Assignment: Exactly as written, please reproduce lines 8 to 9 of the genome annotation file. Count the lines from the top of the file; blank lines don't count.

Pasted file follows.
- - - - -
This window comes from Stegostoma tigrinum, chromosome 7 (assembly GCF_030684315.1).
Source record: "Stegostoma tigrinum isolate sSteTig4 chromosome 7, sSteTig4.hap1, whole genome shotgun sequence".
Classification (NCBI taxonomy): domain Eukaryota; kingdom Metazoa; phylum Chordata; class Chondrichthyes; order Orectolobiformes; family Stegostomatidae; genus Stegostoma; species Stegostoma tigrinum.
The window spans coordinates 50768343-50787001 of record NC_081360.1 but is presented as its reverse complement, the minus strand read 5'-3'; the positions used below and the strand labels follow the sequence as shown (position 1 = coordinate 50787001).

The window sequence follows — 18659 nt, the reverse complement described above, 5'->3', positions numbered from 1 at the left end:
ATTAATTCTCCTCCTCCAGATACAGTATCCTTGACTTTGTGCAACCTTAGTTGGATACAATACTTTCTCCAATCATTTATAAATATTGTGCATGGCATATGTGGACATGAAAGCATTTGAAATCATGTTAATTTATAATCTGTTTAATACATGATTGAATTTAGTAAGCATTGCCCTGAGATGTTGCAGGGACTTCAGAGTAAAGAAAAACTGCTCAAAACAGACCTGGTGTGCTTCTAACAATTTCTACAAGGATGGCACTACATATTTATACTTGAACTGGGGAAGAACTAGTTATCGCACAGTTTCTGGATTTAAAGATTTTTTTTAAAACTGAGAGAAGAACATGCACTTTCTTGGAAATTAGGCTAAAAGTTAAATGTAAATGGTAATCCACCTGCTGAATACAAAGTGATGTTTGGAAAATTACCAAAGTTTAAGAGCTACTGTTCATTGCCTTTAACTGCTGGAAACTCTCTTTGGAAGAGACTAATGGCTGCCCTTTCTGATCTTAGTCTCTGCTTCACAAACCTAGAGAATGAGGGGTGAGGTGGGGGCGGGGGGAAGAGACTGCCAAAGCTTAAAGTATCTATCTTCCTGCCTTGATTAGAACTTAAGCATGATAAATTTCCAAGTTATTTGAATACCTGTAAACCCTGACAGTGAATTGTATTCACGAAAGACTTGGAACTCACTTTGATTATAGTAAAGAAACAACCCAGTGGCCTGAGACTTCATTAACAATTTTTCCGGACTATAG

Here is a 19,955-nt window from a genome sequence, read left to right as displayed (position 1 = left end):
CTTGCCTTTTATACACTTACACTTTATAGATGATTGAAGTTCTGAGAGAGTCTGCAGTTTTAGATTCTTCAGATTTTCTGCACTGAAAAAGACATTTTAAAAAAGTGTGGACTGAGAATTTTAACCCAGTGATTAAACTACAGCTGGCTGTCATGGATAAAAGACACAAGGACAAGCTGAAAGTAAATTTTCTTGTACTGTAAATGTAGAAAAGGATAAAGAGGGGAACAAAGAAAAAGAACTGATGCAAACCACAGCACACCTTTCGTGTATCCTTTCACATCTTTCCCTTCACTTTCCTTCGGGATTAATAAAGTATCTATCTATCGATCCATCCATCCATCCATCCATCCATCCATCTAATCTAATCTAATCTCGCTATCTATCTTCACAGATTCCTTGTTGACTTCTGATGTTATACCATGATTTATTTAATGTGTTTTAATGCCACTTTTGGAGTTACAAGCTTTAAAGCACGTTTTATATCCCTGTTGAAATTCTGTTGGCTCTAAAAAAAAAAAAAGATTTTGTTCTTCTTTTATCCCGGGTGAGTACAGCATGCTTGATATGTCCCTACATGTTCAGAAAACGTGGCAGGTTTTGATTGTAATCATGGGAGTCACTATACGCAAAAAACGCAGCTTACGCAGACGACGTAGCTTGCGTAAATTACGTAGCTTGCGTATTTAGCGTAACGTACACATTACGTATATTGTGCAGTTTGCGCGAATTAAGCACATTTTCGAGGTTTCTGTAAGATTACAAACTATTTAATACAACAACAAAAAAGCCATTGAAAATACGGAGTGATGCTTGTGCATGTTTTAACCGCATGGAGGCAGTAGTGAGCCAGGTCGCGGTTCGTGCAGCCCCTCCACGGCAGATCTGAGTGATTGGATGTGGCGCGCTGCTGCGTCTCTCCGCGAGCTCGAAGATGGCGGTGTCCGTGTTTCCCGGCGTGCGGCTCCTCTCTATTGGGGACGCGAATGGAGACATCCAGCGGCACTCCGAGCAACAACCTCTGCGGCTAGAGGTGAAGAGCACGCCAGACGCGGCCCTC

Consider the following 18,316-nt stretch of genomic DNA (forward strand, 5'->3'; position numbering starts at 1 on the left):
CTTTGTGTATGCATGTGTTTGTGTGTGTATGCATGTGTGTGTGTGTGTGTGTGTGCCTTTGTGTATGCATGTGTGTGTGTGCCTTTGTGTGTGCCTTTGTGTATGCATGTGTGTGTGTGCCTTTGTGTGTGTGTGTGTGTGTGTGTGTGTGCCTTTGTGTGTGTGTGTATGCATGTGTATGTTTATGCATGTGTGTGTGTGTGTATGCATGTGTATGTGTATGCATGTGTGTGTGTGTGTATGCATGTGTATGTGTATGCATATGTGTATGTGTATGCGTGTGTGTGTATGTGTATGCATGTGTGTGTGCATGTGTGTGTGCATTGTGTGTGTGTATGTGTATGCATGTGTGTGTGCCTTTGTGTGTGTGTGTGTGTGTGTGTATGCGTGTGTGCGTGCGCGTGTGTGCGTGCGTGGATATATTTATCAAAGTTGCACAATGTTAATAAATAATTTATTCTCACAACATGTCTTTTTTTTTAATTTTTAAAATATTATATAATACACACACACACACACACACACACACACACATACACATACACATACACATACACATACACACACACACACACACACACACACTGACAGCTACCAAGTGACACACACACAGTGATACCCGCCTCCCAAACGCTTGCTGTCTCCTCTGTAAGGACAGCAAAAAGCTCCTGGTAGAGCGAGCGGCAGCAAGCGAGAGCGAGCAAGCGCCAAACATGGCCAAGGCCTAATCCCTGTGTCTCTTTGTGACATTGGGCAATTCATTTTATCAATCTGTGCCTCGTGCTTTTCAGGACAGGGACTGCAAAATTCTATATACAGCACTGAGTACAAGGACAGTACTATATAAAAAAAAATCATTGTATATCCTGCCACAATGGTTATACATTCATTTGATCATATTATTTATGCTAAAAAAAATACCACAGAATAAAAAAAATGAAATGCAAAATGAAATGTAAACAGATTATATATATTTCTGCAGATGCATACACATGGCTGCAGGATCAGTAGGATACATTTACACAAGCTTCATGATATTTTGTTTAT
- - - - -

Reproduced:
CTTGCCTTTTATACACTTACACTTTATAGATGATTGAAGTTCTGAGAGAGTCTGCAGTTTTAGATTCTTCAGATTTTCTGCACTGAAAAAGACATTTTAAAAAAGTGTGGACTGAGAATTTTAACCCAGTGATTAAACTACAGCTGGCTGTCATGGATAAAAGACACAAGGACAAGCTGAAAGTAAATTTTCTTGTACTGTAAATGTAGAAAAGGATAAAGAGGGGAACAAAGAAAAAGAACTGATGCAAACCACAGCACACCTTTCGTGTATCCTTTCACATCTTTCCCTTCACTTTCCTTCGGGATTAATAAAGTATCTATCTATCGATCCATCCATCCATCCATCCATCCATCCATCTAATCTAATCTAATCTCGCTATCTATCTTCACAGATTCCTTGTTGACTTCTGATGTTATACCATGATTTATTTAATGTGTTTTAATGCCACTTTTGGAGTTACAAGCTTTAAAGCACGTTTTATATCCCTGTTGAAATTCTGTTGGCTCTAAAAAAAAAAAAAGATTTTGTTCTTCTTTTATCCCGGGTGAGTACAGCATGCTTGATATGTCCCTACATGTTCAGAAAACGTGGCAGGTTTTGATTGTAATCATGGGAGTCACTATACGCAAAAAACGCAGCTTACGCAGACGACGTAGCTTGCGTAAATTACGTAGCTTGCGTATTTAGCGTAACGTACACATTACGTATATTGTGCAGTTTGCGCGAATTAAGCACATTTTCGAGGTTTCTGTAAGATTACAAACTATTTAATACAACAACAAAAAAGCCATTGAAAATACGGAGTGATGCTTGTGCATGTTTTAACCGCATGGAGGCAGTAGTGAGCCAGGTCGCGGTTCGTGCAGCCCCTCCACGGCAGATCTGAGTGATTGGATGTGGCGCGCTGCTGCGTCTCTCCGCGAGCTCGAAGATGGCGGTGTCCGTGTTTCCCGGCGTGCGGCTCCTCTCTATTGGGGACGCGAATGGAGACATCCAGCGGCACTCCGAGCAACAACCTCTGCGGCTAGAGGTGAAGAGCACGCCAGACGCGGCCCTC

Consider the following 18,316-nt stretch of genomic DNA (forward strand, 5'->3'; position numbering starts at 1 on the left):